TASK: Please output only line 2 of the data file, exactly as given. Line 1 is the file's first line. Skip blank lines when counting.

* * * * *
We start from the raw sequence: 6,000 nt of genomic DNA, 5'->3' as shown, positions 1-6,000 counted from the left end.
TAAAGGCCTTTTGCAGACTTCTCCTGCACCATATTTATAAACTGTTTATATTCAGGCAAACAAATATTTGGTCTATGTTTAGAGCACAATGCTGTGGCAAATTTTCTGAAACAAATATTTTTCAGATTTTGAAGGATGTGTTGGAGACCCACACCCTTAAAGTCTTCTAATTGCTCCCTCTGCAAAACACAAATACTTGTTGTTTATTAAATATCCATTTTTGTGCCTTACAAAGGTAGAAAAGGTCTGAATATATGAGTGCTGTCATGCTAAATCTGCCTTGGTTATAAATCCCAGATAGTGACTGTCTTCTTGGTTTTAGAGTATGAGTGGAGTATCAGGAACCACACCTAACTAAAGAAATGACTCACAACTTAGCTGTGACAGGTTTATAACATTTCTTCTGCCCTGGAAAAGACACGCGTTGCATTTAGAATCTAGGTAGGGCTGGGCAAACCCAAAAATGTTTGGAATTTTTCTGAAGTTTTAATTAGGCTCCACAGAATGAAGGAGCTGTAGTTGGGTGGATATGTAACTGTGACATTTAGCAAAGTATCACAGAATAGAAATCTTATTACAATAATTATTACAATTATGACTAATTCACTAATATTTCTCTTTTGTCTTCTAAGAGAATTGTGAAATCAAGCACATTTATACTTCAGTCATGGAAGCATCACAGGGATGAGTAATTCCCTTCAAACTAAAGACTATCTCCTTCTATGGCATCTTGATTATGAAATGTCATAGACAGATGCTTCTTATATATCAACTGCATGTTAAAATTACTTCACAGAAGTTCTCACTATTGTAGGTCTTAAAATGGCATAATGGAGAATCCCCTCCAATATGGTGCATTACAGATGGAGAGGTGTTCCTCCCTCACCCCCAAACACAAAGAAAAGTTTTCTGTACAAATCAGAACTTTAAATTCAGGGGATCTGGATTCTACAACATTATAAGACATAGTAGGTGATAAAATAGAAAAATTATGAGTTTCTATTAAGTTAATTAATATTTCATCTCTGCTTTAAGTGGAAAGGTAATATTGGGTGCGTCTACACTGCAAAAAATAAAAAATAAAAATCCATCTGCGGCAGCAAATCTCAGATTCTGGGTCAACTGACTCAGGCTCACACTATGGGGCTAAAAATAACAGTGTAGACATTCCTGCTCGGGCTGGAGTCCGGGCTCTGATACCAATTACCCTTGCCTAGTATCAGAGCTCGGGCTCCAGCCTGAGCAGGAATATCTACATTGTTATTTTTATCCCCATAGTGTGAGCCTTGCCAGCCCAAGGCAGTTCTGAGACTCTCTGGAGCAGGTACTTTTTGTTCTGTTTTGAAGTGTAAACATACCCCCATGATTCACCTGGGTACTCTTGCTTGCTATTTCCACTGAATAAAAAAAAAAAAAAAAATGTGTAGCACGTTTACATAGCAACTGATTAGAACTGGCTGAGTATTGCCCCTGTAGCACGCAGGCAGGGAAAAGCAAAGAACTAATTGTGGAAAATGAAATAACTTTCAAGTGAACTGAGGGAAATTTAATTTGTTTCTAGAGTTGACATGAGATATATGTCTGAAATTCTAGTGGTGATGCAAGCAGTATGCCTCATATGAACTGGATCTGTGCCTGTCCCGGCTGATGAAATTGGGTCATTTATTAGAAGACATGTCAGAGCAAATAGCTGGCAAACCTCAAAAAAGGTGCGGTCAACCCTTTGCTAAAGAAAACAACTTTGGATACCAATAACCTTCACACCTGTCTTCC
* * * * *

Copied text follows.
TAAAGGCCTTTTGCAGACTTCTCCTGCACCATATTTATAAACTGTTTATATTCAGGCAAACAAATATTTGGTCTATGTTTAGAGCACAATGCTGTGGCAAATTTTCTGAAACAAATATTTTTCAGATTTTGAAGGATGTGTTGGAGACCCACACCCTTAAAGTCTTCTAATTGCTCCCTCTGCAAAACACAAATACTTGTTGTTTATTAAATATCCATTTTTGTGCCTTACAAAGGTAGAAAAGGTCTGAATATATGAGTGCTGTCATGCTAAATCTGCCTTGGTTATAAATCCCAGATAGTGACTGTCTTCTTGGTTTTAGAGTATGAGTGGAGTATCAGGAACCACACCTAACTAAAGAAATGACTCACAACTTAGCTGTGACAGGTTTATAACATTTCTTCTGCCCTGGAAAAGACACGCGTTGCATTTAGAATCTAGGTAGGGCTGGGCAAACCCAAAAATGTTTGGAATTTTTCTGAAGTTTTAATTAGGCTCCACAGAATGAAGGAGCTGTAGTTGGGTGGATATGTAACTGTGACATTTAGCAAAGTATCACAGAATAGAAATCTTATTACAATAATTATTACAATTATGACTAATTCACTAATATTTCTCTTTTGTCTTCTAAGAGAATTGTGAAATCAAGCACATTTATACTTCAGTCATGGAAGCATCACAGGGATGAGTAATTCCCTTCAAACTAAAGACTATCTCCTTCTATGGCATCTTGATTATGAAATGTCATAGACAGATGCTTCTTATATATCAACTGCATGTTAAAATTACTTCACAGAAGTTCTCACTATTGTAGGTCTTAAAATGGCATAATGGAGAATCCCCTCCAATATGGTGCATTACAGATGGAGAGGTGTTCCTCCCTCACCCCCAAACACAAAGAAAAGTTTTCTGTACAAATCAGAACTTTAAATTCAGGGGATCTGGATTCTACAACATTATAAGACATAGTAGGTGATAAAATAGAAAAATTATGAGTTTCTATTAAGTTAATTAATATTTCATCTCTGCTTTAAGTGGAAAGGTAATATTGGGTGCGTCTACACTGCAAAAAATAAAAAATAAAAATCCATCTGCGGCAGCAAATCTCAGATTCTGGGTCAACTGACTCAGGCTCACACTATGGGGCTAAAAATAACAGTGTAGACATTCCTGCTCGGGCTGGAGTCCGGGCTCTGATACCAATTACCCTTGCCTAGTATCAGAGCTCGGGCTCCAGCCTGAGCAGGAATATCTACATTGTTATTTTTATCCCCATAGTGTGAGCCTTGCCAGCCCAAGGCAGTTCTGAGACTCTCTGGAGCAGGTACTTTTTGTTCTGTTTTGAAGTGTAAACATACCCCCATGATTCACCTGGGTACTCTTGCTTGCTATTTCCACTGAATAAAAAAAAAAAAAAAAATGTGTAGCACGTTTACATAGCAACTGATTAGAACTGGCTGAGTATTGCCCCTGTAGCACGCAGGCAGGGAAAAGCAAAGAACTAATTGTGGAAAATGAAATAACTTTCAAGTGAACTGAGGGAAATTTAATTTGTTTCTAGAGTTGACATGAGATATATGTCTGAAATTCTAGTGGTGATGCAAGCAGTATGCCTCATATGAACTGGATCTGTGCCTGTCCCGGCTGATGAAATTGGGTCATTTATTAGAAGACATGTCAGAGCAAATAGCTGGCAAACCTCAAAAAAGGTGCGGTCAACCCTTTGCTAAAGAAAACAACTTTGGATACCAATAACCTTCACACCTGTCTTCC